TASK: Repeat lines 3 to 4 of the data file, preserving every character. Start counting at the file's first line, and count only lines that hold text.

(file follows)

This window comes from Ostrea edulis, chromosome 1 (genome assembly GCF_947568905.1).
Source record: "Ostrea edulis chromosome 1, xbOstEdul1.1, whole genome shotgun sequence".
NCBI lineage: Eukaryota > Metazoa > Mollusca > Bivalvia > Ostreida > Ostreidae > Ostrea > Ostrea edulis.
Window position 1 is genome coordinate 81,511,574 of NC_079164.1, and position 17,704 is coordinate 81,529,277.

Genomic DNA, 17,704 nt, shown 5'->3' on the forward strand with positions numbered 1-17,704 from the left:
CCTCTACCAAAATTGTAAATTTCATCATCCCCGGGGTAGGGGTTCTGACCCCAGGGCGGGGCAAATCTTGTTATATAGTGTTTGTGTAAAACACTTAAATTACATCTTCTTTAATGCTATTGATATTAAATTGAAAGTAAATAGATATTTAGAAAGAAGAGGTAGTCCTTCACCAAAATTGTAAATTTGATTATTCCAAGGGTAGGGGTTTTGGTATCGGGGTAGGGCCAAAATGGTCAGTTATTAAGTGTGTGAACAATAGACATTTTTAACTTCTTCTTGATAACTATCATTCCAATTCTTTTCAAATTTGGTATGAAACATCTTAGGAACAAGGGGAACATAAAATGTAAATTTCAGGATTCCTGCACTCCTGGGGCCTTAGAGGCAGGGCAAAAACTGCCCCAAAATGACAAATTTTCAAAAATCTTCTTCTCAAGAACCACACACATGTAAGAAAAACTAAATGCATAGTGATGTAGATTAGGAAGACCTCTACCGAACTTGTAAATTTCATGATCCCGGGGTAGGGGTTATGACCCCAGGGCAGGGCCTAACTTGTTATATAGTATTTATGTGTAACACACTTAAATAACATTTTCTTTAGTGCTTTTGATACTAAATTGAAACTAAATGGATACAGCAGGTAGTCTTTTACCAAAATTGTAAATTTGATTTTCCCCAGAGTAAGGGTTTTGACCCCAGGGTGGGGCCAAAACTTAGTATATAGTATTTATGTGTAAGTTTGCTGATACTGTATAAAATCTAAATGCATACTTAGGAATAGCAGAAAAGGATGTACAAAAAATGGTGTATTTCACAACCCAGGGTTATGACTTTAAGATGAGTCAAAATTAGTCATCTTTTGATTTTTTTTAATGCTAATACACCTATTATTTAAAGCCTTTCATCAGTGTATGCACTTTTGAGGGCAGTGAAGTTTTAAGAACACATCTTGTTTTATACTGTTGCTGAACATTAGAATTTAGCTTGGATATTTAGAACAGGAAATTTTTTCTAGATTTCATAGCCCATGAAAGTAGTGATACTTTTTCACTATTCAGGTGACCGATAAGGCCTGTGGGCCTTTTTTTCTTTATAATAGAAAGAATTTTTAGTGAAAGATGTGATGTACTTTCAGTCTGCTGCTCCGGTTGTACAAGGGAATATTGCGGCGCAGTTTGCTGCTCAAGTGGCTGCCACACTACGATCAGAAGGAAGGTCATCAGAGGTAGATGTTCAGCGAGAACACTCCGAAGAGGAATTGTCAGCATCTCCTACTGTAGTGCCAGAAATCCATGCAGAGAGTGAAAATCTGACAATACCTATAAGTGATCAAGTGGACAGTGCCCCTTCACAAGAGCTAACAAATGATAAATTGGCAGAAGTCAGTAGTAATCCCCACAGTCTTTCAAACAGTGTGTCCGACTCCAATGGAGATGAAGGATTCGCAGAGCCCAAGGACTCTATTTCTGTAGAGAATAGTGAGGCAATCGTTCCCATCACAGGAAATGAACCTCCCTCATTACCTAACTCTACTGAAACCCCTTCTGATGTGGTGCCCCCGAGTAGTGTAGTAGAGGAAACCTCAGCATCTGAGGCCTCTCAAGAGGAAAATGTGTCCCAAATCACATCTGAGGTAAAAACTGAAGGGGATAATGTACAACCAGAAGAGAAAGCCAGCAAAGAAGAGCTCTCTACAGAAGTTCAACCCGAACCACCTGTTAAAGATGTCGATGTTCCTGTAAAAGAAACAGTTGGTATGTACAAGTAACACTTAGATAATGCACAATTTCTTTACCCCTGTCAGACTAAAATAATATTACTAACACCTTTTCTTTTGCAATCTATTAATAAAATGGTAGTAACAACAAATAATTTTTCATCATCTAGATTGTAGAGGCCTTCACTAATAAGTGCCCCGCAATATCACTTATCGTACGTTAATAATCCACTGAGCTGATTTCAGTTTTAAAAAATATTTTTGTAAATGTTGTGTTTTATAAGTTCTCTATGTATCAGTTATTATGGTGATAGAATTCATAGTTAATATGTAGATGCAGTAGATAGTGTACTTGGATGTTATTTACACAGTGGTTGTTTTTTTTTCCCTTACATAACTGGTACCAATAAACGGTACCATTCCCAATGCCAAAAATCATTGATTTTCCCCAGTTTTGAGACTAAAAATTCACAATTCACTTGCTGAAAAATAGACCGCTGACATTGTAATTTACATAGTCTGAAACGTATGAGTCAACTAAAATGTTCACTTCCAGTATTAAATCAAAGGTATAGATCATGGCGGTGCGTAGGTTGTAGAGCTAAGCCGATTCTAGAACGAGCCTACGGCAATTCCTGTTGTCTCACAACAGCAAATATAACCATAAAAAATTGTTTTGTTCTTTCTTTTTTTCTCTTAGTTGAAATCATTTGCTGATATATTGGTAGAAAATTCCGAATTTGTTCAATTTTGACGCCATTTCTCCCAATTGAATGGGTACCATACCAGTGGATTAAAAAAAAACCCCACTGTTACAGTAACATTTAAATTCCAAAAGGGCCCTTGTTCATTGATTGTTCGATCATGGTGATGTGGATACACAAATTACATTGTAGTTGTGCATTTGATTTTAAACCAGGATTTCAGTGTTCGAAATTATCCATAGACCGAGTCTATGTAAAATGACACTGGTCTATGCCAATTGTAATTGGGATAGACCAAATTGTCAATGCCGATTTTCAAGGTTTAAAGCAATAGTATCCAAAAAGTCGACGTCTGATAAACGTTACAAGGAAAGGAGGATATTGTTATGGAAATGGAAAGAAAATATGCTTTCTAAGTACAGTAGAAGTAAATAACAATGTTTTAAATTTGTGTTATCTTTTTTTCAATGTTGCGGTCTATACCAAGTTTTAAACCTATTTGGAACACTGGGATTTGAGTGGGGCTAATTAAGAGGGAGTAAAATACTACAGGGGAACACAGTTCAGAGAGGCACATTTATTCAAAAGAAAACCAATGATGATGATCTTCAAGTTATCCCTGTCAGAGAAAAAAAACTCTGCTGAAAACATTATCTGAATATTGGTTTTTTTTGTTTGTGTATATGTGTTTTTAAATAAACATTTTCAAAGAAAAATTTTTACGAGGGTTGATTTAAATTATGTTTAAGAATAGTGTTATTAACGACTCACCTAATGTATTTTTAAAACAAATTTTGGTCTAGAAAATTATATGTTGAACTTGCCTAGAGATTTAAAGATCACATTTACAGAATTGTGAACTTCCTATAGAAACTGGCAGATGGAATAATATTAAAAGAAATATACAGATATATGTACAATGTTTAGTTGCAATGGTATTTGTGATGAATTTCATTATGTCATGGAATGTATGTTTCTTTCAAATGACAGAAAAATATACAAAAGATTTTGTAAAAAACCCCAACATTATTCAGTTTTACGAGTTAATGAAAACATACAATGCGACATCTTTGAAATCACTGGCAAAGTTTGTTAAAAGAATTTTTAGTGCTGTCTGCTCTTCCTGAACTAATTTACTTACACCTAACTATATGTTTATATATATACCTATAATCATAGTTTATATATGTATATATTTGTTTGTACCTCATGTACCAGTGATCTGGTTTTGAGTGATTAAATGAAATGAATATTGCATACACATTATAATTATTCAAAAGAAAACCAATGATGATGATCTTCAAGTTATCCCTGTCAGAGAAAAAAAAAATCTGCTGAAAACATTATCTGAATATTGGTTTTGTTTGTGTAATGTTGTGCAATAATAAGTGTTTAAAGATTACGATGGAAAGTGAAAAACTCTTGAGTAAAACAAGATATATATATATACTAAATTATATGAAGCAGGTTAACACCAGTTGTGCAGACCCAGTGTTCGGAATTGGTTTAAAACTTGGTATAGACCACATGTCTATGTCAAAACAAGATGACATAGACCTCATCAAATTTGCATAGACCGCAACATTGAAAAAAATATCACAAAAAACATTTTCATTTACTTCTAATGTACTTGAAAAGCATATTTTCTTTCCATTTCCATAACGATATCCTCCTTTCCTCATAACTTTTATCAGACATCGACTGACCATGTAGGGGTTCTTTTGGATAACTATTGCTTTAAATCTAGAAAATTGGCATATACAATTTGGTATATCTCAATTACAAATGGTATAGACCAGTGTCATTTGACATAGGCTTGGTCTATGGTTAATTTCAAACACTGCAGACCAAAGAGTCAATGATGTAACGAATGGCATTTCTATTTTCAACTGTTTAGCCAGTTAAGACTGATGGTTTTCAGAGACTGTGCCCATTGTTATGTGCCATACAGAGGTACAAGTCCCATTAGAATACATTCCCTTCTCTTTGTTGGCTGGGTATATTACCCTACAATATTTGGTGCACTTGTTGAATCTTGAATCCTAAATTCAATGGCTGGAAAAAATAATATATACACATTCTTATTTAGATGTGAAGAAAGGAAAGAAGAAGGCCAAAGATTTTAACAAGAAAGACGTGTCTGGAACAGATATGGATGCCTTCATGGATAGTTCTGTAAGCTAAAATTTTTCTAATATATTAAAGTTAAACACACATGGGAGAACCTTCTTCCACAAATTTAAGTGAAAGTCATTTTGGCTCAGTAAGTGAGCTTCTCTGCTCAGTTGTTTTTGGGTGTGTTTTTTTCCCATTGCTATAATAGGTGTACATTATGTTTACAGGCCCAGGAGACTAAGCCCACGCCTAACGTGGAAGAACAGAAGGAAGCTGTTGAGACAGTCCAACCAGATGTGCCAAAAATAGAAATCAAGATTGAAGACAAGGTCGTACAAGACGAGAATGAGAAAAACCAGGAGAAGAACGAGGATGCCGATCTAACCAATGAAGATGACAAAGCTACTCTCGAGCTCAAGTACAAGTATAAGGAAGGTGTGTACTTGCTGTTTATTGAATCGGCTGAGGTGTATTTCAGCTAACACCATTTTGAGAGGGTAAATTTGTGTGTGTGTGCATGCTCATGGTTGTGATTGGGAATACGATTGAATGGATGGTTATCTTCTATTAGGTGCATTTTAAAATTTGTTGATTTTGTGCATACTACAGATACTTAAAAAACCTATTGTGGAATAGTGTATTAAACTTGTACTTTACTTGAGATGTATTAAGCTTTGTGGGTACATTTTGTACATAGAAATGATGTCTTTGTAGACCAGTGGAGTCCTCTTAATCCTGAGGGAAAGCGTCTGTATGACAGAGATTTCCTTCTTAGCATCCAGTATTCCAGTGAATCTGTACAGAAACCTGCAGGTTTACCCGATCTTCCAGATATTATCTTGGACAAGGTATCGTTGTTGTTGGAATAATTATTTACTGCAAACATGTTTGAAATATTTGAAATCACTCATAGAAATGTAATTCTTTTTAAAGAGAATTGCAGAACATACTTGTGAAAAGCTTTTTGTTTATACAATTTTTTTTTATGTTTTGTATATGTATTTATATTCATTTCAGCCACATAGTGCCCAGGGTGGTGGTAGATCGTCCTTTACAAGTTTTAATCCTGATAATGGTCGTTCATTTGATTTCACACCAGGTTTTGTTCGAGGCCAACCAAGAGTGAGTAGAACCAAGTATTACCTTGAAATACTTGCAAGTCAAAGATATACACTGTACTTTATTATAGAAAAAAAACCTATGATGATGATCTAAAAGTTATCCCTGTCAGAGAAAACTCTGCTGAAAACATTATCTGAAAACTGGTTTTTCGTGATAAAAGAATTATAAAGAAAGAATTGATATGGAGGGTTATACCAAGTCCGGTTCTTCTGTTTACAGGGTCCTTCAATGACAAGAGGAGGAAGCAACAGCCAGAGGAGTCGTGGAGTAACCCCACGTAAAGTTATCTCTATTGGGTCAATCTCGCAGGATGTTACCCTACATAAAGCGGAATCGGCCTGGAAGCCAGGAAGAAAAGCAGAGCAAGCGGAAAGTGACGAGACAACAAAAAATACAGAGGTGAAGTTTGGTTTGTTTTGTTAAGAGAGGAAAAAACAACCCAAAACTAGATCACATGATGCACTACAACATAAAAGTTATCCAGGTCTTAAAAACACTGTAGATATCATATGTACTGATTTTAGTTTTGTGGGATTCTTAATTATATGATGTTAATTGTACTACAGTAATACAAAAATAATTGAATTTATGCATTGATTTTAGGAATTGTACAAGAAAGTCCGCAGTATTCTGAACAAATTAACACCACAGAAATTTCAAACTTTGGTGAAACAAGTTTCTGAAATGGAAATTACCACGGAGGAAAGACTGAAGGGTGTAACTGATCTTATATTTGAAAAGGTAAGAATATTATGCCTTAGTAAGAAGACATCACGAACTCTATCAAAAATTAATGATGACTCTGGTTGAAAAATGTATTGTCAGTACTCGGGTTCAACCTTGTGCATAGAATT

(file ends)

NCBI lineage: Eukaryota > Metazoa > Mollusca > Bivalvia > Ostreida > Ostreidae > Ostrea > Ostrea edulis.
Window position 1 is genome coordinate 81,511,574 of NC_079164.1, and position 17,704 is coordinate 81,529,277.